Thursday, November 15, 2018

Charlotte's Urban Blue Goes Deeper as the Traditional CLT GOP Wedge Collapses

With the Democratic flips in South Charlotte and Mecklenburg County in a number of elections this year (for state house and county commission, in particular), concerns among Republicans have surfaced that Charlotte, and Mecklenburg County, may see no Republican-elected officials in the city's and county's future. In fact, one Republican member of the Charlotte City Council expressed concern that "We could very well be in the last days of Republicans being elected in Charlotte."

But this wasn't a 2018 sudden earthquake, but rather a set of tremors that were building since at least 2004 for the "Republican wedge" in south Charlotte.

Wednesday, November 14, 2018

With the 2018 Election dust settling, let's revisit redistricting's influence

Now that the dust is settling on the North Carolina 2018 mid-terms (I can't speak for other states), we can begin to analyze and dig deeper into the data of voters who showed up to cast ballots, once that information is released by the counties to the NC State Board of Elections. It will likely be posted into the "voter history" data file, found here, and I'll work to slice out the 2018 voters and merge it with the voter registration file.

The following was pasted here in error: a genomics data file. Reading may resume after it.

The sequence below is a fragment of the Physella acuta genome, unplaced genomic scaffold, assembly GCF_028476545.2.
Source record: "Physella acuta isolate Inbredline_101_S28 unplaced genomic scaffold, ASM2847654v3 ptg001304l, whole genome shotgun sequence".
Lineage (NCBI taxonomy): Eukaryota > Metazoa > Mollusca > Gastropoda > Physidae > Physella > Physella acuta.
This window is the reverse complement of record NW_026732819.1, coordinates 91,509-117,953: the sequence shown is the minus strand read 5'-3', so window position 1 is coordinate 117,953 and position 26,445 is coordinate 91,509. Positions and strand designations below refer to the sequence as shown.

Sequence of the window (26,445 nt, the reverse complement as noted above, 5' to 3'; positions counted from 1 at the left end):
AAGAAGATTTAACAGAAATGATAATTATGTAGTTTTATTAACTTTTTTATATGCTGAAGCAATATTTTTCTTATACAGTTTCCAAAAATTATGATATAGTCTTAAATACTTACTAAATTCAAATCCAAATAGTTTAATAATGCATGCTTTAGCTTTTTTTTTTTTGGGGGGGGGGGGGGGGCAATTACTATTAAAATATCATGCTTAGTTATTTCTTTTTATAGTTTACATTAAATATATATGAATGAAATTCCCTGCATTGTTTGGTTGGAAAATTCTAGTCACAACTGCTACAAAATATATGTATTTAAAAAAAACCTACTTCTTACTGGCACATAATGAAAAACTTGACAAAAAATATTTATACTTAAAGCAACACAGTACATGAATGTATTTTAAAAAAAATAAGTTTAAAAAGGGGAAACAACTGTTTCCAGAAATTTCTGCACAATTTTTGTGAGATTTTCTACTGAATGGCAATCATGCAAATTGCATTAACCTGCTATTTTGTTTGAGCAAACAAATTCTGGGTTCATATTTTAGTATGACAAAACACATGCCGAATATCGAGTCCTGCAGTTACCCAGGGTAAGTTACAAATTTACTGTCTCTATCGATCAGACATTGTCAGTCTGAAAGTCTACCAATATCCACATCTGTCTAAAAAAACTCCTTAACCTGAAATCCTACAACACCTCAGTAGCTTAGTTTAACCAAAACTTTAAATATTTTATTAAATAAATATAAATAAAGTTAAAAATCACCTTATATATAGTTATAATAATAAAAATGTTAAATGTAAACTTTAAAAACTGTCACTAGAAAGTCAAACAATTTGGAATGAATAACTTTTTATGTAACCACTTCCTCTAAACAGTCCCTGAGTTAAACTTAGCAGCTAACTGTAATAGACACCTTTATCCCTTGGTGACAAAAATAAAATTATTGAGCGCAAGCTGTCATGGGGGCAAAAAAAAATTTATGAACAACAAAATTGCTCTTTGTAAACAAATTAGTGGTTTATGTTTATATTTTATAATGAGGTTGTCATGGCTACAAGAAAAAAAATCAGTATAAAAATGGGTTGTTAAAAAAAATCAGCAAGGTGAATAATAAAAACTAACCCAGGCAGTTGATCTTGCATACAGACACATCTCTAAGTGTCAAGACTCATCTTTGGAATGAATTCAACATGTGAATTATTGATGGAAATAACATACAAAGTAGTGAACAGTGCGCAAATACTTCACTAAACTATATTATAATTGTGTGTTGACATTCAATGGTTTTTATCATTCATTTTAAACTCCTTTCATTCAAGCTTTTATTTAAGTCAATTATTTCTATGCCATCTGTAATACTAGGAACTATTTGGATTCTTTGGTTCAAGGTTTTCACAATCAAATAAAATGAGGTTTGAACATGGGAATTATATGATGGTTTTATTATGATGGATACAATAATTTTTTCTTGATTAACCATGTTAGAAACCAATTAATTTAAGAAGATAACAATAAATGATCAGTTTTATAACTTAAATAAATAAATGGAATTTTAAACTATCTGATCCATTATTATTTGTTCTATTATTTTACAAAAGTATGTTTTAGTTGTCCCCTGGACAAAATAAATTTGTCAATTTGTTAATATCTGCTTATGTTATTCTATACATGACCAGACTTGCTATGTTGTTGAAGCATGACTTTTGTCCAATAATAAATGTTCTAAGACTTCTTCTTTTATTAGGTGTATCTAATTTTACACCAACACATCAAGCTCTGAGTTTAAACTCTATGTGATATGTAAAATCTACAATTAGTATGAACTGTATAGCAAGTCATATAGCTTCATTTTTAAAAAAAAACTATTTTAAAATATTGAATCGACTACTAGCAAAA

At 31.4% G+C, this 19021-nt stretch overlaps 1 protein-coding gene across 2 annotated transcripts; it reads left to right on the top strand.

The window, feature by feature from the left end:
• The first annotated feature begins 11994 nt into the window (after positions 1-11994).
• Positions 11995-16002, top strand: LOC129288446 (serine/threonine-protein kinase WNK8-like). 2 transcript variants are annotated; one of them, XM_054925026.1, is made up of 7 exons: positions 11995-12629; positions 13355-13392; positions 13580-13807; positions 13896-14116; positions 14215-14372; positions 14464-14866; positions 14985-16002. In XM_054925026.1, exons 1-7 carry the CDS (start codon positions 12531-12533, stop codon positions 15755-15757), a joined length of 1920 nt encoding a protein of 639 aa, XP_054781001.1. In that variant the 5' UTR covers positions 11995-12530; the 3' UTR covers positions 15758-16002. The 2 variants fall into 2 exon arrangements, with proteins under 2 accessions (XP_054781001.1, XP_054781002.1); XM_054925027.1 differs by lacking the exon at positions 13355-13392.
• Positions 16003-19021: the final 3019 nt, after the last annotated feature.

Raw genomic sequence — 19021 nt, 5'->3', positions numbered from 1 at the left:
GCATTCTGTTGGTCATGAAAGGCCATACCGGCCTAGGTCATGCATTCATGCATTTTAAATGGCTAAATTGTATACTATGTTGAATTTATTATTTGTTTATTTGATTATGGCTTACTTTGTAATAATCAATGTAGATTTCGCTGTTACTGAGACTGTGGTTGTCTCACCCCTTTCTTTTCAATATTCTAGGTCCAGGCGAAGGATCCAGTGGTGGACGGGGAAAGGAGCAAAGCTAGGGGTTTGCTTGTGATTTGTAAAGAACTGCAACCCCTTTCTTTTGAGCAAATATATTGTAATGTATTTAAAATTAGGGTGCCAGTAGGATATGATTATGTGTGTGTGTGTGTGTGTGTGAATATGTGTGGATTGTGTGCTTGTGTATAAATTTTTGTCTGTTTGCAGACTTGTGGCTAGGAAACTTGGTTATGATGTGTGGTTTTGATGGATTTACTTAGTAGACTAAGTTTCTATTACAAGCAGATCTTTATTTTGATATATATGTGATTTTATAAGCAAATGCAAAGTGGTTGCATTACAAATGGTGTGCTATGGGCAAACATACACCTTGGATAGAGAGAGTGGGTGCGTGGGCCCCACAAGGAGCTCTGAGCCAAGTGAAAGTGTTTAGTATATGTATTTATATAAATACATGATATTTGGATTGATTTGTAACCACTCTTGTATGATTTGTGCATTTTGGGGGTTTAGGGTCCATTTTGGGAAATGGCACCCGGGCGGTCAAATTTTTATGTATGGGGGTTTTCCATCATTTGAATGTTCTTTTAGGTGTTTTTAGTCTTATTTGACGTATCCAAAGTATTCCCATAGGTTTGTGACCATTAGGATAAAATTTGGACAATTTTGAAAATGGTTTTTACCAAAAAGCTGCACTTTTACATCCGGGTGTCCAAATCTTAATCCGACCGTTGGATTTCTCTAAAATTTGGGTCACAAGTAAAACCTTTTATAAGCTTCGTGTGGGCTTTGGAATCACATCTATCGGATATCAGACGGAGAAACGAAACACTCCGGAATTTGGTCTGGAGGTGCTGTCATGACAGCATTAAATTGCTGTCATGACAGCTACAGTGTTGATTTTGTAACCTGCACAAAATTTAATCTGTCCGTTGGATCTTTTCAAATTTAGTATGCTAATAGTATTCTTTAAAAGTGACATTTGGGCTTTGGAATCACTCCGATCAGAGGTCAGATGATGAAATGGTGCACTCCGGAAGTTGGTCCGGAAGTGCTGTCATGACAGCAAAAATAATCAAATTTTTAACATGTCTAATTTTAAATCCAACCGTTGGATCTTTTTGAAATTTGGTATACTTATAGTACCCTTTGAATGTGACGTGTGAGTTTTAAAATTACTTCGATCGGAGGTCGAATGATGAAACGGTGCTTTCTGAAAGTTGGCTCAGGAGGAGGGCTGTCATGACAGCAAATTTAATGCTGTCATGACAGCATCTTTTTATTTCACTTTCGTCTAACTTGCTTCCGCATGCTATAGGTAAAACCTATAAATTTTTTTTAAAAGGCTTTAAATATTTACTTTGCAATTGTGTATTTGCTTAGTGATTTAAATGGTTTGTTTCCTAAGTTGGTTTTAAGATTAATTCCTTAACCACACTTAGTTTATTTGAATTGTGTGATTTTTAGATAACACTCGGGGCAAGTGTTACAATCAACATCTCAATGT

Yet there is some analysis beginning to show about the results of the Old North State's elections and what it might mean. One that caught my eye was over at LongLeaf Politics blog, about the issue of Democrats "winning" more votes yet not gaining a proportional representation in either the U.S. House or in the state legislature.

In Andrew Dunn's argument, Democrats
"tend to live in big cities. Rural areas are reliably red. Geographically, rural areas are simply much larger. So in most any way you draw districts, Democrats tend to pack together."
Yes, urban areas (i.e., "big cities") are trending more Democratic, and in North Carolina, urban counties are noticeably blue in elections (and some are becoming bluer with each election).

But how do we know that Democrats are "packed" together in urban areas: is it 50 percent of all Democrats are concentrated in urban areas? Are there few, if any, Democrats out in the ruby red rural counties? What about the supposed 'battleground' suburbs (which, in the Old North State's surrounding suburban counties, aren't really that competitive, as noted above)--are Democrats suburbanite voters, or are they all just big city dwellers?